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To get a sense of how much has changed at Deloitte's Boston offices, consider a black a white photo the boss keeps in her office.
“This picture was taken in 1990,” explains Susan Esper. It’s the year she started at Deloitte, and the photo shows the firm’s Financial Services partners from that year, all of them men. Fast forward a quarter century and the picture has changed — now, about a third of that group of partners in that same practice are women, and Esper is among them
She is part of a generation of women who have climbed the corporate ranks. Women hold more than half of management jobs, but are barely represented in the place that matters most: corporate boardrooms. Only about 20 percent of top corporate board seats are filled by women nationally and here at home.
“The top 100 public companies in Massachusetts have 19 percent of their board seats filled by women,” said Esper. “We still have 17 of those companies that have no women, not one, on their board.”
Esper is spearheading an effort she hopes will reduce that gender gap. It’s a three-day program called Board Ready Women designed to help senior female executives in Boston position themselves for board openings.
“It’s an unbelievable learning opportunity,” said Christina Luconi, a veteran of five startup companies. “This has really piqued my interest in helping companies in a different way rather than just being on the ground and building them myself.”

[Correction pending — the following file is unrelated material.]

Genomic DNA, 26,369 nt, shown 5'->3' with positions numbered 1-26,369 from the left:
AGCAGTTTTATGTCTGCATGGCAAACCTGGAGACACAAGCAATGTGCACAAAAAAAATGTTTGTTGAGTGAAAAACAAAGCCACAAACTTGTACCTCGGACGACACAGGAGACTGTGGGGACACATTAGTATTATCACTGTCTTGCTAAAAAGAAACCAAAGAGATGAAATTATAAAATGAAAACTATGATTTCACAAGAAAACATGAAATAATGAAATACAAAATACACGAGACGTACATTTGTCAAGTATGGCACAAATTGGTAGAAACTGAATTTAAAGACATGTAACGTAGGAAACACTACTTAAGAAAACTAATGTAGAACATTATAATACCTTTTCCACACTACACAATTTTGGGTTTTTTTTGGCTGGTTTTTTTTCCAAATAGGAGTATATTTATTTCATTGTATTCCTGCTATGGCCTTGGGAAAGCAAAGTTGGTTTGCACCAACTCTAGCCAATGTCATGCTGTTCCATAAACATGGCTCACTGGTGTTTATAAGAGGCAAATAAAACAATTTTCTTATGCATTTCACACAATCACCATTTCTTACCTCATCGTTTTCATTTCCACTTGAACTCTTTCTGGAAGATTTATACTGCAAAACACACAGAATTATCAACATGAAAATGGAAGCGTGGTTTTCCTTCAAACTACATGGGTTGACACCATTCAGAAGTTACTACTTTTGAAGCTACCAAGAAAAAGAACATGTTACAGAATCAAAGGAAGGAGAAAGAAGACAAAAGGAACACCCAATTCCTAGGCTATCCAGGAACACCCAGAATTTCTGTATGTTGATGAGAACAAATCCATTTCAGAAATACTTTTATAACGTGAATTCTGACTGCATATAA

Esper says there’s no shortage of women with the qualifications to serve on corporate boards, but she says they need to make their interest known.
“It’s a little unfair to put it on the women, but it is part of what happens,” she said. “If you’re not knocking and asking and being a little proactive, you may not get thought of.”
Business consultant Patti Fletcher has a different take. She says it’s not women who need to change their approach.
“We have to stop trying to fix women and instead look at the system that got us here in the first place,” said Fletcher. “What we really need to do is focus on getting these women highly networked.”
Fletcher says women with the skills and experience required for corporate boards need people in power, usually men, to advocate on their behalf. Real change, she says, will only happen when putting women on boards becomes a priority. She suggests an incentive: money.
“How about that executive search firm is also held accountable for hiring in women candidates, and that board is then rewarded financially for appointing female candidates?" Fletcher said. "It’s a start.”
Research, some of it more than a decade old, indicates there’s already an incentive for corporate boards to recruit women: more diverse boards produce better financial results.
“I’m the mother of two daughters." Esper said. "When my daughter was born in 1997, if you had asked me if we would still be talking about these issues in 20 years, I would have said ‘Oh, we’ll be over this by then’. I realize now, we’re still talking about it.”